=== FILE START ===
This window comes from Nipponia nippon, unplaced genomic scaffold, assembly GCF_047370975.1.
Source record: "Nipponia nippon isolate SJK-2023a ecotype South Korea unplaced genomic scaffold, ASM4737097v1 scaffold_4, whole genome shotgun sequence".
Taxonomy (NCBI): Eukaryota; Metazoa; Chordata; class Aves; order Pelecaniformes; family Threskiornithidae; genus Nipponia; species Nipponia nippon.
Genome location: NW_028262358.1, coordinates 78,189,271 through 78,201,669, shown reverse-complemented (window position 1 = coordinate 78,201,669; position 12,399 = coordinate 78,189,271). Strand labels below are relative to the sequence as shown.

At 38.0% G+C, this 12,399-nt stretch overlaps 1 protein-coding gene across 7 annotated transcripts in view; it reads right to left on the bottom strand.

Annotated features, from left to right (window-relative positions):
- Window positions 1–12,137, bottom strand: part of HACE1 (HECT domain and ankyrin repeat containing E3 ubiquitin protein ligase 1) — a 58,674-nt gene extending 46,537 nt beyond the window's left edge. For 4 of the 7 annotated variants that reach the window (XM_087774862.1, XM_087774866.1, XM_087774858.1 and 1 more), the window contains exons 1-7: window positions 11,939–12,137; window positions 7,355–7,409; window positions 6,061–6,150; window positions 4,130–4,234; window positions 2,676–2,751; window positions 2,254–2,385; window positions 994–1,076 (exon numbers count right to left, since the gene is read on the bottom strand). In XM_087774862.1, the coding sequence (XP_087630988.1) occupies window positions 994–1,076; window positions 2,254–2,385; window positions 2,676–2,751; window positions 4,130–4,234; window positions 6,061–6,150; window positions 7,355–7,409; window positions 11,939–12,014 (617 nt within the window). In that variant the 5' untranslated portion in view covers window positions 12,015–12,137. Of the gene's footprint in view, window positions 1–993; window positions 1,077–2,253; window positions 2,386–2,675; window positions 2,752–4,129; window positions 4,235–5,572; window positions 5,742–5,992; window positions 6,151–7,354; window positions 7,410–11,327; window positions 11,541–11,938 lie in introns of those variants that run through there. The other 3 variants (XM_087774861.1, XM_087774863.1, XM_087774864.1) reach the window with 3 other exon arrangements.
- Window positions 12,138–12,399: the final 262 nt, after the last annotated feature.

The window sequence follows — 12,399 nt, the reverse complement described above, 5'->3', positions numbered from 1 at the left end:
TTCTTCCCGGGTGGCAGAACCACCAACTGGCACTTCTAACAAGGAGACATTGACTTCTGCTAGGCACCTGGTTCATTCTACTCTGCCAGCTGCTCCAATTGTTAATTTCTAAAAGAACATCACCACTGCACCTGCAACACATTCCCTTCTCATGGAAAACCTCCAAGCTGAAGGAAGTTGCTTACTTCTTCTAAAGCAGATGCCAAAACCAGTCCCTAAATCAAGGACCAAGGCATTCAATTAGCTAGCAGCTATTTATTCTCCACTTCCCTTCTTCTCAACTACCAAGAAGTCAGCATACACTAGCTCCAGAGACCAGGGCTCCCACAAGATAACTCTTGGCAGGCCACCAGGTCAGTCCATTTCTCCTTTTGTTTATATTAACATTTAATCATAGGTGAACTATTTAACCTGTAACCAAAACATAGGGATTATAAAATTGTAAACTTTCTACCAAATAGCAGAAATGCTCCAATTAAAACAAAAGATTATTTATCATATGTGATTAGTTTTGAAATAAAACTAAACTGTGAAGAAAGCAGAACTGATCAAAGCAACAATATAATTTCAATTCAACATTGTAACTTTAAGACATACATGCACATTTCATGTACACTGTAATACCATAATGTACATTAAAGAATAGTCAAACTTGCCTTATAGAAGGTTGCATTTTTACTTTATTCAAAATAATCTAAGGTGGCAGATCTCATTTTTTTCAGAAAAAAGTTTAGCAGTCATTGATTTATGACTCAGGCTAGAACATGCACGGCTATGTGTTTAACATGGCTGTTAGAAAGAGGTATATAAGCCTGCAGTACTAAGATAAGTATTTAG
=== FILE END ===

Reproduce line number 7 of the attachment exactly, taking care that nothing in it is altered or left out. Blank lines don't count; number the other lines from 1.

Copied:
- Window positions 1–12,137, bottom strand: part of HACE1 (HECT domain and ankyrin repeat containing E3 ubiquitin protein ligase 1) — a 58,674-nt gene extending 46,537 nt beyond the window's left edge. For 4 of the 7 annotated variants that reach the window (XM_087774862.1, XM_087774866.1, XM_087774858.1 and 1 more), the window contains exons 1-7: window positions 11,939–12,137; window positions 7,355–7,409; window positions 6,061–6,150; window positions 4,130–4,234; window positions 2,676–2,751; window positions 2,254–2,385; window positions 994–1,076 (exon numbers count right to left, since the gene is read on the bottom strand). In XM_087774862.1, the coding sequence (XP_087630988.1) occupies window positions 994–1,076; window positions 2,254–2,385; window positions 2,676–2,751; window positions 4,130–4,234; window positions 6,061–6,150; window positions 7,355–7,409; window positions 11,939–12,014 (617 nt within the window). In that variant the 5' untranslated portion in view covers window positions 12,015–12,137. Of the gene's footprint in view, window positions 1–993; window positions 1,077–2,253; window positions 2,386–2,675; window positions 2,752–4,129; window positions 4,235–5,572; window positions 5,742–5,992; window positions 6,151–7,354; window positions 7,410–11,327; window positions 11,541–11,938 lie in introns of those variants that run through there. The other 3 variants (XM_087774861.1, XM_087774863.1, XM_087774864.1) reach the window with 3 other exon arrangements.